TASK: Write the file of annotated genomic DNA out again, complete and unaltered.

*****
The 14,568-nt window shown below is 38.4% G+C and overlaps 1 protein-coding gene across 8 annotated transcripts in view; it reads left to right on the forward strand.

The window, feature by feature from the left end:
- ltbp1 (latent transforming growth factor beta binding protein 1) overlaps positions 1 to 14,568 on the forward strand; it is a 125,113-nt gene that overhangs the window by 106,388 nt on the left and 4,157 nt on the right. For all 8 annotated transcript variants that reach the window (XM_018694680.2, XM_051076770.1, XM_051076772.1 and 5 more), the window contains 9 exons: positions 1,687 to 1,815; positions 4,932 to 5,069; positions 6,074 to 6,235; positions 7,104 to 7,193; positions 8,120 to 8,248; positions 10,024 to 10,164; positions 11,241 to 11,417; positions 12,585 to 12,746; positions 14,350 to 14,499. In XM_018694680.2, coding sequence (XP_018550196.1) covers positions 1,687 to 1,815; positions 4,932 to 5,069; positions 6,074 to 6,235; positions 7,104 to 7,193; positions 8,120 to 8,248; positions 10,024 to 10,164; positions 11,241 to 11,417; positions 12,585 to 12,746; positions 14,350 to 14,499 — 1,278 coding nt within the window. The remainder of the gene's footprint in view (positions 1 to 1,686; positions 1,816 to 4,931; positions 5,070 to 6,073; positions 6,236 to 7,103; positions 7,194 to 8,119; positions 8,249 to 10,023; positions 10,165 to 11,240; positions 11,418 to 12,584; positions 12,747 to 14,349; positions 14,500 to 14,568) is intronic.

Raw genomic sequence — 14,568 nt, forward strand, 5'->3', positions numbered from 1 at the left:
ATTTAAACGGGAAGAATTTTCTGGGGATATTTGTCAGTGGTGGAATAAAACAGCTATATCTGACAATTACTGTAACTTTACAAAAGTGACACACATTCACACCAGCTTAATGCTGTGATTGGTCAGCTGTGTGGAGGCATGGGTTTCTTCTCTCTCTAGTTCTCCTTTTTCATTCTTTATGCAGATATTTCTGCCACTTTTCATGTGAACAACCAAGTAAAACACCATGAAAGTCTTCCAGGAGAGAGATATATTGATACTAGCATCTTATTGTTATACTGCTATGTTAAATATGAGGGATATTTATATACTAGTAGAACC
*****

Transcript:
The 14,568-nt window shown below is 38.4% G+C and overlaps 1 protein-coding gene across 8 annotated transcripts in view; it reads left to right on the forward strand.

The window, feature by feature from the left end:
- ltbp1 (latent transforming growth factor beta binding protein 1) overlaps positions 1 to 14,568 on the forward strand; it is a 125,113-nt gene that overhangs the window by 106,388 nt on the left and 4,157 nt on the right. For all 8 annotated transcript variants that reach the window (XM_018694680.2, XM_051076770.1, XM_051076772.1 and 5 more), the window contains 9 exons: positions 1,687 to 1,815; positions 4,932 to 5,069; positions 6,074 to 6,235; positions 7,104 to 7,193; positions 8,120 to 8,248; positions 10,024 to 10,164; positions 11,241 to 11,417; positions 12,585 to 12,746; positions 14,350 to 14,499. In XM_018694680.2, coding sequence (XP_018550196.1) covers positions 1,687 to 1,815; positions 4,932 to 5,069; positions 6,074 to 6,235; positions 7,104 to 7,193; positions 8,120 to 8,248; positions 10,024 to 10,164; positions 11,241 to 11,417; positions 12,585 to 12,746; positions 14,350 to 14,499 — 1,278 coding nt within the window. The remainder of the gene's footprint in view (positions 1 to 1,686; positions 1,816 to 4,931; positions 5,070 to 6,073; positions 6,236 to 7,103; positions 7,194 to 8,119; positions 8,249 to 10,023; positions 10,165 to 11,240; positions 11,418 to 12,584; positions 12,747 to 14,349; positions 14,500 to 14,568) is intronic.

Raw genomic sequence — 14,568 nt, forward strand, 5'->3', positions numbered from 1 at the left:
ATTTAAACGGGAAGAATTTTCTGGGGATATTTGTCAGTGGTGGAATAAAACAGCTATATCTGACAATTACTGTAACTTTACAAAAGTGACACACATTCACACCAGCTTAATGCTGTGATTGGTCAGCTGTGTGGAGGCATGGGTTTCTTCTCTCTCTAGTTCTCCTTTTTCATTCTTTATGCAGATATTTCTGCCACTTTTCATGTGAACAACCAAGTAAAACACCATGAAAGTCTTCCAGGAGAGAGATATATTGATACTAGCATCTTATTGTTATACTGCTATGTTAAATATGAGGGATATTTATATACTAGTAGAACC